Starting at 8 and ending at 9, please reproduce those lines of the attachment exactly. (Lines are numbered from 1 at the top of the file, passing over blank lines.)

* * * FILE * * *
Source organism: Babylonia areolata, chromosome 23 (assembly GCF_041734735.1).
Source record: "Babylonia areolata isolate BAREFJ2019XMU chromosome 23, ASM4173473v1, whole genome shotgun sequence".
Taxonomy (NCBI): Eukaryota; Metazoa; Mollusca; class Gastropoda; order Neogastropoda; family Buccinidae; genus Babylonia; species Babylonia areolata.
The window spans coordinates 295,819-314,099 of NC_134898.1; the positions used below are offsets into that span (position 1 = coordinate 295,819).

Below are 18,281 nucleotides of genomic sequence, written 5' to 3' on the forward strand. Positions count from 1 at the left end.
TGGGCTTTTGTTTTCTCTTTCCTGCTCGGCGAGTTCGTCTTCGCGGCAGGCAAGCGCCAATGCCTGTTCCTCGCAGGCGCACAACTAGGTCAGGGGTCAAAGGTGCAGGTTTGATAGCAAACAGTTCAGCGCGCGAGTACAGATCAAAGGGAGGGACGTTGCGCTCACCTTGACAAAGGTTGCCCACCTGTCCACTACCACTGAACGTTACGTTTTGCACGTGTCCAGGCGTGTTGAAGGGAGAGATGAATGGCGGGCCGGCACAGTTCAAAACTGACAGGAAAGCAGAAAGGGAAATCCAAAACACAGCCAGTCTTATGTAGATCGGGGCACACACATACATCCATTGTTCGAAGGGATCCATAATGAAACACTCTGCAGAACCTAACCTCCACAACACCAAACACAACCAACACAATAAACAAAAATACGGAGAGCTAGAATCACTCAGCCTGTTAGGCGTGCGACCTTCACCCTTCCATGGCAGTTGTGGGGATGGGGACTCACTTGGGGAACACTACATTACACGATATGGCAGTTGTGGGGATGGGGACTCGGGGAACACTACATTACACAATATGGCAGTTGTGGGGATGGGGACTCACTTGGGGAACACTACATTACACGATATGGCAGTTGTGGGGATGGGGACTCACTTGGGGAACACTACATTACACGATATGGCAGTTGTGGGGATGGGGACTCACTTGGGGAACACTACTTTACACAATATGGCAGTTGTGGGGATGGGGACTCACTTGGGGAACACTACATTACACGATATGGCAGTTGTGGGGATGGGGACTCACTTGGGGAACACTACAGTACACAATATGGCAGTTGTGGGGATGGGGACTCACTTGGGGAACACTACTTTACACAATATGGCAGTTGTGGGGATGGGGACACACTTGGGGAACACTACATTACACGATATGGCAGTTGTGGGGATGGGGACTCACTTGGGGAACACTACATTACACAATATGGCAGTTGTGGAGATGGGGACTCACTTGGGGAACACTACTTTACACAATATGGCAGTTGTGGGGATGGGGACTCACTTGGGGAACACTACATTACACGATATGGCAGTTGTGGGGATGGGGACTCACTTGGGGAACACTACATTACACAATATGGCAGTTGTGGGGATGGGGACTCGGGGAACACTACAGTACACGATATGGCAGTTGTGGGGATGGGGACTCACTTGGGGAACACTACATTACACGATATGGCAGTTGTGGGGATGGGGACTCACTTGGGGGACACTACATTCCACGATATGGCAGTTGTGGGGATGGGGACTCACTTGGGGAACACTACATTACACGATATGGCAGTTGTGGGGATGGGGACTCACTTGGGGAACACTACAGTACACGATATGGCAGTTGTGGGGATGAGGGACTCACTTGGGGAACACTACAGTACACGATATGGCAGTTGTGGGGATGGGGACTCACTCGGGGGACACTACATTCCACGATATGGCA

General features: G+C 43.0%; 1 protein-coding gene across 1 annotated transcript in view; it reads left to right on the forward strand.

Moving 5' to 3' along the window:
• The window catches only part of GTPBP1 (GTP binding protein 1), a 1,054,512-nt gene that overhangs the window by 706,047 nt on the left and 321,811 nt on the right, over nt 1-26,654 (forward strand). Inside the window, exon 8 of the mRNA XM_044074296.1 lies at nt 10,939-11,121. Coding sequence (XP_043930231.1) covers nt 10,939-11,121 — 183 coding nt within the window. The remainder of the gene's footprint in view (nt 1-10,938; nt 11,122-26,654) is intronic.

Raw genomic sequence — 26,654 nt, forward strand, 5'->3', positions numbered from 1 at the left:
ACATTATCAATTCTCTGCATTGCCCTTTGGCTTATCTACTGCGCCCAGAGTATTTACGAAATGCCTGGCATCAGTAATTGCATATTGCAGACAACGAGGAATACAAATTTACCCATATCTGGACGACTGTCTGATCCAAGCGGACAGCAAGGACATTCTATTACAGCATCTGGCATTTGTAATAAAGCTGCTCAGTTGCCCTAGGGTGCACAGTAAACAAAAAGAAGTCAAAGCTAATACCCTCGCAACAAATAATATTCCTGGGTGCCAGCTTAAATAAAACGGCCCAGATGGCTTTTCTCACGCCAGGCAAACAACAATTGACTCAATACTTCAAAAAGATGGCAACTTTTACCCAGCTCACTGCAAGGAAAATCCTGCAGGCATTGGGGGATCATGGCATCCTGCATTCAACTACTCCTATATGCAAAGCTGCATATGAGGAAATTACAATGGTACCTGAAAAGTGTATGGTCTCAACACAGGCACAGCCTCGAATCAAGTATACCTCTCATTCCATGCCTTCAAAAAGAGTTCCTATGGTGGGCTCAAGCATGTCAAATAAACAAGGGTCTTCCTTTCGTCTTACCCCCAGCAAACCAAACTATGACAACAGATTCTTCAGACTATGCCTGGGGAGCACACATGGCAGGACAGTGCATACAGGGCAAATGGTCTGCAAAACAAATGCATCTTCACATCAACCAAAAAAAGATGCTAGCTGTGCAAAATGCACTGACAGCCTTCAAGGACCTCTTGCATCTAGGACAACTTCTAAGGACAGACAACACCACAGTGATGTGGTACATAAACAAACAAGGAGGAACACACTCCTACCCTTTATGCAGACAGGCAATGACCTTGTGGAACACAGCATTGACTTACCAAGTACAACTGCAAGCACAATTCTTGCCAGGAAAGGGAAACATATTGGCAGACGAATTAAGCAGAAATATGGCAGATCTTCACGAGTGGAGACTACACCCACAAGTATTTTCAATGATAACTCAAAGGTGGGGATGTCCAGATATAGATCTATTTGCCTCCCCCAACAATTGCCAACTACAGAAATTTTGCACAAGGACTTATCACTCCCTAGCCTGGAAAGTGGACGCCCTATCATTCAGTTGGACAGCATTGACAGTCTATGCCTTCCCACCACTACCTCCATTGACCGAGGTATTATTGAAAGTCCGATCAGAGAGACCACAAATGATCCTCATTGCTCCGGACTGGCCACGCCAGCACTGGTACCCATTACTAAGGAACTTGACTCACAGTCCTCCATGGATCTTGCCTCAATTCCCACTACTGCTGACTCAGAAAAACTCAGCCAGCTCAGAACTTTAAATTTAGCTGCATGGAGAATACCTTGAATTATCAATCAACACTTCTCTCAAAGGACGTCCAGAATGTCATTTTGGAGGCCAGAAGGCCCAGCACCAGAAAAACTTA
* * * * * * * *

Moving 5' to 3' along the window:
• The window catches only part of GTPBP1 (GTP binding protein 1), a 1,054,512-nt gene that overhangs the window by 706,047 nt on the left and 321,811 nt on the right, over nt 1-26,654 (forward strand). Inside the window, exon 8 of the mRNA XM_044074296.1 lies at nt 10,939-11,121. Coding sequence (XP_043930231.1) covers nt 10,939-11,121 — 183 coding nt within the window. The remainder of the gene's footprint in view (nt 1-10,938; nt 11,122-26,654) is intronic.